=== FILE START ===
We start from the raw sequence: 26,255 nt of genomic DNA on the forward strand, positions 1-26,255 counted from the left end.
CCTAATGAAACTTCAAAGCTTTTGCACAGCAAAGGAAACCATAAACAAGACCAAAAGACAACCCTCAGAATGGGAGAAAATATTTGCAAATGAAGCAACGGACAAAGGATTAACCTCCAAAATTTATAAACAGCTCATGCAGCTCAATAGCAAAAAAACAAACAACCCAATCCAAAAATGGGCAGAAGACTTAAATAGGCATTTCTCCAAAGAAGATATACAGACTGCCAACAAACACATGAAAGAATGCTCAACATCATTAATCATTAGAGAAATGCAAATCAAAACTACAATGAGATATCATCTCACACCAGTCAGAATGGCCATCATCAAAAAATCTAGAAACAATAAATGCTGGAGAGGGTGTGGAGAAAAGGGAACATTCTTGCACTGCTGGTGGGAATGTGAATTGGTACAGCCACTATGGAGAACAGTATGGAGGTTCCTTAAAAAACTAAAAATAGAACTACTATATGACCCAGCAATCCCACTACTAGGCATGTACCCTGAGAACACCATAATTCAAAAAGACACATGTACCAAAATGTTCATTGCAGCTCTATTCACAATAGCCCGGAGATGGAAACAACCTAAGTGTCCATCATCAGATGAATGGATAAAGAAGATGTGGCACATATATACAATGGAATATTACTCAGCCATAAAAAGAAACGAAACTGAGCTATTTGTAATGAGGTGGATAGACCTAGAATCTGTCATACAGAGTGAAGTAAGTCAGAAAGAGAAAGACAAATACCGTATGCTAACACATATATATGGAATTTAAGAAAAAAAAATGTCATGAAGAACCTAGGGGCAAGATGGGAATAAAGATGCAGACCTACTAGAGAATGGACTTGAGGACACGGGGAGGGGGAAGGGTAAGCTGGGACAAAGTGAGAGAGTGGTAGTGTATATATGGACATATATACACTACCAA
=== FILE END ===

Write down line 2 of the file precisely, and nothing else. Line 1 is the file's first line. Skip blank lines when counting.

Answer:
CCTAATGAAACTTCAAAGCTTTTGCACAGCAAAGGAAACCATAAACAAGACCAAAAGACAACCCTCAGAATGGGAGAAAATATTTGCAAATGAAGCAACGGACAAAGGATTAACCTCCAAAATTTATAAACAGCTCATGCAGCTCAATAGCAAAAAAACAAACAACCCAATCCAAAAATGGGCAGAAGACTTAAATAGGCATTTCTCCAAAGAAGATATACAGACTGCCAACAAACACATGAAAGAATGCTCAACATCATTAATCATTAGAGAAATGCAAATCAAAACTACAATGAGATATCATCTCACACCAGTCAGAATGGCCATCATCAAAAAATCTAGAAACAATAAATGCTGGAGAGGGTGTGGAGAAAAGGGAACATTCTTGCACTGCTGGTGGGAATGTGAATTGGTACAGCCACTATGGAGAACAGTATGGAGGTTCCTTAAAAAACTAAAAATAGAACTACTATATGACCCAGCAATCCCACTACTAGGCATGTACCCTGAGAACACCATAATTCAAAAAGACACATGTACCAAAATGTTCATTGCAGCTCTATTCACAATAGCCCGGAGATGGAAACAACCTAAGTGTCCATCATCAGATGAATGGATAAAGAAGATGTGGCACATATATACAATGGAATATTACTCAGCCATAAAAAGAAACGAAACTGAGCTATTTGTAATGAGGTGGATAGACCTAGAATCTGTCATACAGAGTGAAGTAAGTCAGAAAGAGAAAGACAAATACCGTATGCTAACACATATATATGGAATTTAAGAAAAAAAAATGTCATGAAGAACCTAGGGGCAAGATGGGAATAAAGATGCAGACCTACTAGAGAATGGACTTGAGGACACGGGGAGGGGGAAGGGTAAGCTGGGACAAAGTGAGAGAGTGGTAGTGTATATATGGACATATATACACTACCAA